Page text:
Discontented Socialists, frustrated conservatives and an eclectic array of others – from gays to political renegades – could be among those casting ballots for France’s far-right National Front in local voting this weekend, elections that promise to solidify leader Marine Le Pen’s position as one of the country’s leading political figures.

Ms. Le Pen has been the single most visible presence in weeks of campaigning on city streets and in rural villages with a relentless message to voters fed up with traditional parties: We care about you, they don’t.

For Ms. Le Pen, Sunday’s election for more than 2,000 local councils is an important step in building a grassroots base critical to her ultimate goal: the 2017 presidency.

“This is the big straight line to 2017,” she said in a speech early this month in Paris. “There is no minor election, no minor vote.”

Read more: National Front moves ahead in French polls before weekend elections - The Globe and Mail

The Netherlands: The Tax Attraction Between Starbucks and the Netherlands - by Danny Hakim

American companies have plowed more money into the Netherlands than any other country in the world — for five years running.

This does not reflect a new fascination with pot or pancakes. It is about the taxes, or lack of them.

The laws in Netherlands shield a variety of profits from taxation, making it attractive for big multinational companies like Starbucks, Google and IBM to set up offices. Even rock stars like the Rolling Stones and U2 have taken advantage of Dutch tax shelters.

The same goes for Luxembourg, Bermuda, Ireland and the British Caribbean countries like the Cayman Islands. Along with the Netherlands, those places rank among the top destinations for foreign direct investment from the United States, according to a review of data collected by the Bureau of Economic Analysis that shows how entrenched tax avoidance strategies have become.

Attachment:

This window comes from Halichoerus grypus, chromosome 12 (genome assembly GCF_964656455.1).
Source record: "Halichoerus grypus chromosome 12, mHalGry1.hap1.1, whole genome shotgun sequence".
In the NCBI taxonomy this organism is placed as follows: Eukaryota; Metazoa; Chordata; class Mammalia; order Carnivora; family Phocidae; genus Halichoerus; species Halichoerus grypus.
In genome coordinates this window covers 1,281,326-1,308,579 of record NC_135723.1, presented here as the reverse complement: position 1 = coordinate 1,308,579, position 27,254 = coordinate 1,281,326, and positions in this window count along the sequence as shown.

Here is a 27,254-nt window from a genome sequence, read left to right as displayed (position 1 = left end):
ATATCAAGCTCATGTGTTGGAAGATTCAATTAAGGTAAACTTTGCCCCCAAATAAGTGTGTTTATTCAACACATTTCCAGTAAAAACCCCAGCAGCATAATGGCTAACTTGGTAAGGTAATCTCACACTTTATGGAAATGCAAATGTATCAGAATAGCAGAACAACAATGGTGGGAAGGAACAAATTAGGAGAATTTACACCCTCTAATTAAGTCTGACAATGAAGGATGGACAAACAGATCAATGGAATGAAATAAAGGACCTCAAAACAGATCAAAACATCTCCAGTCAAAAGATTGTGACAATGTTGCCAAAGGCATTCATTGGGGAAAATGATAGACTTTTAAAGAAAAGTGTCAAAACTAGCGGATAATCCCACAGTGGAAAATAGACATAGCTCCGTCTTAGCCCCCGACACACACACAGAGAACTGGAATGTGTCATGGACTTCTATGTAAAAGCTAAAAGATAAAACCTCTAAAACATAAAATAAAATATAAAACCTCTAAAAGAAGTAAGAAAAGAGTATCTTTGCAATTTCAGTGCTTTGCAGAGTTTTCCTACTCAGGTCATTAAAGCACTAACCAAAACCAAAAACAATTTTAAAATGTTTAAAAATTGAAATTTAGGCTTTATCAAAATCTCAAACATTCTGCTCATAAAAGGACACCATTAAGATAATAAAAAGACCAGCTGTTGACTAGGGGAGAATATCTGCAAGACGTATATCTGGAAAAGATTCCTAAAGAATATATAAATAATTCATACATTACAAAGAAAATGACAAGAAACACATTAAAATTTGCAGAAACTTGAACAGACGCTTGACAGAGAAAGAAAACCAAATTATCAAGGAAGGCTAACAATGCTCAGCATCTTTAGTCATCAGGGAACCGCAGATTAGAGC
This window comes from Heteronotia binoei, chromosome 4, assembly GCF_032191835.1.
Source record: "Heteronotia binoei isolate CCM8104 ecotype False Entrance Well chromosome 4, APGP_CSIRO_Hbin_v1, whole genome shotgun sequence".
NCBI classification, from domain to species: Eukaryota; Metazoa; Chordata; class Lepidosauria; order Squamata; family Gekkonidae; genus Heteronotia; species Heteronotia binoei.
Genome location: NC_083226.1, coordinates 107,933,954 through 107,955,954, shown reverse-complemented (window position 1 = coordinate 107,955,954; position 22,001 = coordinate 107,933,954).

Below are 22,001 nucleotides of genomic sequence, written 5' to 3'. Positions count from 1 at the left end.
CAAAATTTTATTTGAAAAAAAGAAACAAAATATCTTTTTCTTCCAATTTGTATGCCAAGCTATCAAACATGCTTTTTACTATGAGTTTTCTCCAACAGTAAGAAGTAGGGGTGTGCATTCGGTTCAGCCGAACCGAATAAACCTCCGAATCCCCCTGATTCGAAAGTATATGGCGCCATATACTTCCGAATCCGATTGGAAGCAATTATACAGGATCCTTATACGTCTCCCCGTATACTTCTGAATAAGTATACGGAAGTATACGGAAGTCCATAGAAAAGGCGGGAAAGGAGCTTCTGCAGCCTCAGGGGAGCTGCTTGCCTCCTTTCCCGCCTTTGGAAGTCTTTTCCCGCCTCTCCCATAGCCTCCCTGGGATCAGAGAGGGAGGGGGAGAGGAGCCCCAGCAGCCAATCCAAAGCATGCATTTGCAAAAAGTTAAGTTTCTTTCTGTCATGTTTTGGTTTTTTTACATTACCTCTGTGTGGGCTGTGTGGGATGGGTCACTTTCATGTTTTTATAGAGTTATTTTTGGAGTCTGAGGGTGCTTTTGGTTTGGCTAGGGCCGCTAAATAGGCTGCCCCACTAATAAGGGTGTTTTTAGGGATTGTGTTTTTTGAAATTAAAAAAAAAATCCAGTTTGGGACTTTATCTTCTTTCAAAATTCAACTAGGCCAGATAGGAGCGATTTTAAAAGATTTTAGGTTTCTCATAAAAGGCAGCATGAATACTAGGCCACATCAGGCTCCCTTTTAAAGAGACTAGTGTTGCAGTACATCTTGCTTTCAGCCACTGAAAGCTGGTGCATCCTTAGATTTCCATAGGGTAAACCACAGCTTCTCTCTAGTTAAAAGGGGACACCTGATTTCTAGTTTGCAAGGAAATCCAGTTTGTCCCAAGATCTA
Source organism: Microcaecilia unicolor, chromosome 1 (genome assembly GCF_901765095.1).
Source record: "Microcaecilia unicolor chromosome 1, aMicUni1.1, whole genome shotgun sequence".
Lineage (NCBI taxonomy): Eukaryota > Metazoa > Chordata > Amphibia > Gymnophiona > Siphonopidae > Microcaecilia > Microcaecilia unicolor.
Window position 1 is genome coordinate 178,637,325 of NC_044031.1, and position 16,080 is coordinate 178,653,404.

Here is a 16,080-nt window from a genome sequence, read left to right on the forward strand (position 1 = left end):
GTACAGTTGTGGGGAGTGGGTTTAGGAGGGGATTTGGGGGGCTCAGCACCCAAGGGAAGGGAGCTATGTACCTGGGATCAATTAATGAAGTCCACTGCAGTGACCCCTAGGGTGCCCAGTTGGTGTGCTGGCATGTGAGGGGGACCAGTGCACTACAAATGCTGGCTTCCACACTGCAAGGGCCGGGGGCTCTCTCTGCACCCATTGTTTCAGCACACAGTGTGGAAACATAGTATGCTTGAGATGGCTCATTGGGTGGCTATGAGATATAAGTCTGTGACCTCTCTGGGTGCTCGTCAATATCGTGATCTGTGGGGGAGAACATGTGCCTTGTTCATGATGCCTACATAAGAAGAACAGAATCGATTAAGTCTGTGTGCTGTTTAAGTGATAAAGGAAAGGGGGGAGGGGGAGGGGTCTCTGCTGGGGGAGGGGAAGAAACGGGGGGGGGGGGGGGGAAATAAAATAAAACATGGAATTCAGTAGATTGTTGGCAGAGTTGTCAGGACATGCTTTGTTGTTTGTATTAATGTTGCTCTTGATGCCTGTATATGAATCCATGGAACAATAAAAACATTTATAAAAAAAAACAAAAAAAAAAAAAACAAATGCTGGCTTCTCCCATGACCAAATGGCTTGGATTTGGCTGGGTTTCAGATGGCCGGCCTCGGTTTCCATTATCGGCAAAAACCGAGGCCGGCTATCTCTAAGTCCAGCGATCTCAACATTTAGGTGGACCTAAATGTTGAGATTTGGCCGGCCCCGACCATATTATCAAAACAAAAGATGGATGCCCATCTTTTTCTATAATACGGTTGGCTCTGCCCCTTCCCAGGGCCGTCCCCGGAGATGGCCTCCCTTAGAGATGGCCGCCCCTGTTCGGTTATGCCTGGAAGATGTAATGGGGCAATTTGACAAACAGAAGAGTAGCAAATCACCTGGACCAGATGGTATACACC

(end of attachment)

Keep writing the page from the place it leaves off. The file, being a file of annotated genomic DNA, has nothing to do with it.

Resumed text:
Read more: The Tax Attraction Between Starbucks and the Netherlands -

EU unveils draft laws to end secret sweet tax deals

Tax Evasion
The European Union plans to oblige member countries to share details of tax agreements made with big companies and end the practice of sweet deals made in secret.

The EU’s executive commission unveiled yesterday draft laws that would require countries “to automatically exchange information on their tax rulings” every three months.

EU countries rarely share information about their tax decisions and are often unaware of rulings made by their partners, which creates a gap that some multinationals exploit.

The EU’s top economic and finance chief, Pierre Moscovici, said: “It’s high time to re-establish a tax balance and for companies to pay what they owe.”

The move comes after the so-called LuxLeaks allegations about sweet deals for multinationals with offices in Luxembourg. In February, the EU set up a special committee to look into national tax rules following the revelations.

The commission, which polices EU laws and drafts new legislation, also opened tax investigations last year into Apple in Ireland, Starbucks in the Netherlands and Amazon in Luxemburg. It is also looking into tax provisions in Belgium.

The commission believes that many multinational corporations are taking advantage by shifting profits between countries and that this deprives EU governments of tax revenues.

Tax rulings are the confirmation or assurance that authorities give to taxpayers on how their taxes will be calculated.

The new legislation would force national tax authorities to send a short report about all cross-border tax rulings they have issued.

Read more: EU unveils draft laws to end secret sweet tax deals | Shanghai Daily

Climate Change: Why we can’t avert our eyes from climate change - by Jeffrey D Sachs

North Carolina’s coastlands, like coastal areas around the world, are threatened by rising sea levels caused by human-induced climate change. Yet in 2012, land developers convinced the state legislature to bar the use of scientific evidence on rising sea levels in the state’s coastal management policies, at least until 2016.

The issue is equally flagrant at the federal level: US Congress members, on the take from Big Oil, simply deny the reality of climate change.

The bad news about mega-droughts and freshwater scarcity stretches from Brazil to California to conflict-ridden countries in the Middle East.

Sao Paulo’s metropolitan region of 20 million people is now on the verge of water rationing, an unprecedented threat for one of the world’s leading cities. In California, this winter has been another dry season in a bitter four-year drought, one of the most severe in the region’s history. In Iran, the Hamoun wetlands bordering Afghanistan are disappearing, posing a grave threat to the local population.